51. former Menton mill
  52. (formerly Brennet, Werk 2)
  53. ^ Dirk Sattelberger: The Brennet company surrenders electricity production. In: Badische Zeitung of February 16, 2017; accessed on April 23, 2020
  54. Homepage of Reitter Wasserkraftanlagen GmbH & Co. KG, accessed on September 18, 2019
  55. Flyer from energiedienst AG Our hydropower in the Black Forest. PDF
  56. Flyer from energiedienst AG Our hydropower in the Black Forest. PDF
  57. Entry Wiesental Energie GmbH on; accessed on April 27, 2020
  58. Entry WKW Wasserkraftwerk Wiesental OHG on; accessed on April 27, 2020
  59. Entry WKW Wasserkraftwerk Wiesental OHG on; accessed on April 27, 2020
  60. Flyer from energiedienst AG Our hydropower in the Black Forest. PDF
  61. Shareholder: energiedienst AG (50%), setup Schweigert
  62. Shareholder: energiedienst AG (50%), setup Schweigert
  63. Flyer from energiedienst AG Our hydropower in the Black Forest. PDF
  64. Entry WKW Wasserkraftwerk Wiesental OHG on; accessed on April 27, 2020
  65. Ökostrom Gruppe Freiburg has been operating the power plant since 2008, and it is owned by 126 citizens of Dora Schöl: This is how the operator of the Tumringer weir deals with the drought. In: Badische Zeitung of January 23, 2019; accessed on April 24, 2020
  66. Entry Wiesental Energie GmbH on; accessed on April 27, 2020
  67. Biological water quality of the flowing waters of Baden-Württemberg (reduced edition). (PDF) State Institute for the Environment, Measurements and Nature Conservation, Baden-Württemberg, 2004, accessed on October 24, 2015 .
  68. ^ Office for Environment and Energy, Basel-Stadt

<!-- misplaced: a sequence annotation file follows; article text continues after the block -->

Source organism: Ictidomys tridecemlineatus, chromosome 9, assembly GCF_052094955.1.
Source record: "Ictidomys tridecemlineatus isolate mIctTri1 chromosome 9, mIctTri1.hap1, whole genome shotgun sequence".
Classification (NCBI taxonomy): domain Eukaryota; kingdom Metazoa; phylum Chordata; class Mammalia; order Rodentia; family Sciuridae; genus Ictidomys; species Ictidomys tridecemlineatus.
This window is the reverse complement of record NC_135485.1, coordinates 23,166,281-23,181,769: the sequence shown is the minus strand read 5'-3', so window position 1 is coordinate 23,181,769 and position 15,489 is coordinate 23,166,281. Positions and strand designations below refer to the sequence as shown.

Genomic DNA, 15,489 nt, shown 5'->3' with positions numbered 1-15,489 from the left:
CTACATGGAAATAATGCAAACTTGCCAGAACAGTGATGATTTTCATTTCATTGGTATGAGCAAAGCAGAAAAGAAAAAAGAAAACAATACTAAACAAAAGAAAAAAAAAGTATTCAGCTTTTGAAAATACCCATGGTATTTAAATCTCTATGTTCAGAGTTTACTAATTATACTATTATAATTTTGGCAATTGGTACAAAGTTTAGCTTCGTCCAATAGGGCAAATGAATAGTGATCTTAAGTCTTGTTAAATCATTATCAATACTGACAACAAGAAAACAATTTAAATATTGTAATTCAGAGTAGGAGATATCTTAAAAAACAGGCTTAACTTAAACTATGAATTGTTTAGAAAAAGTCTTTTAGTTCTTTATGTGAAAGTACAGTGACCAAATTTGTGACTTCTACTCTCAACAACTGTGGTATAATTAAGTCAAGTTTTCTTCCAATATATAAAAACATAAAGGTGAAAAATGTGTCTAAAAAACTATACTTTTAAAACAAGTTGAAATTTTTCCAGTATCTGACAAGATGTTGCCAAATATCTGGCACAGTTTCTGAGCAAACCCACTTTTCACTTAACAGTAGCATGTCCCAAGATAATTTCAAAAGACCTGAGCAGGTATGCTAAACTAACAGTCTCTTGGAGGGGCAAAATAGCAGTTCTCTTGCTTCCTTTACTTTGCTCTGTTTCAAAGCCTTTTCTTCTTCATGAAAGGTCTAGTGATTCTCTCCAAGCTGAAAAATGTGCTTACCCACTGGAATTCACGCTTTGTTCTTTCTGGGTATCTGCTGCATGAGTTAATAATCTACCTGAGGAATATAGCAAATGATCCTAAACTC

69. State Institute for the Environment, Measurements and Nature Conservation, Baden-Württemberg  ( page no longer available , search in web archivesInfo: The link was automatically marked as defective. Please check the link according to the instructions and then remove this notice.@1@ 2Template: Toter Link /  
  70. A fresh bed for the river. June 8, 2011, accessed April 1, 2013 .
  71. State Institute for the Environment, Measurements and Nature Conservation, Baden-Württemberg ( Memento of the original dated June 12, 2008 in the Internet Archive ) Info: The archive link has been inserted automatically and has not yet been checked. Please check the original and archive link according to the instructions and then remove this notice. @1@ 2Template: Webachiv / IABot /
  72. ^ Meadow Landscape Park - Area / Topography., accessed on October 24, 2015 .
  73. ^ Office for Environment and Energy, Basel-Stadt
  74. Project description Wiesionen  ( page no longer available , search in web archivesInfo: The link was automatically marked as defective. Please check the link according to the instructions and then remove this notice.@1@ 2Template: Toter Link /  
  75. ^ The meadow at Wikisource
This article was added to the list of excellent articles on August 11, 2008 in this version .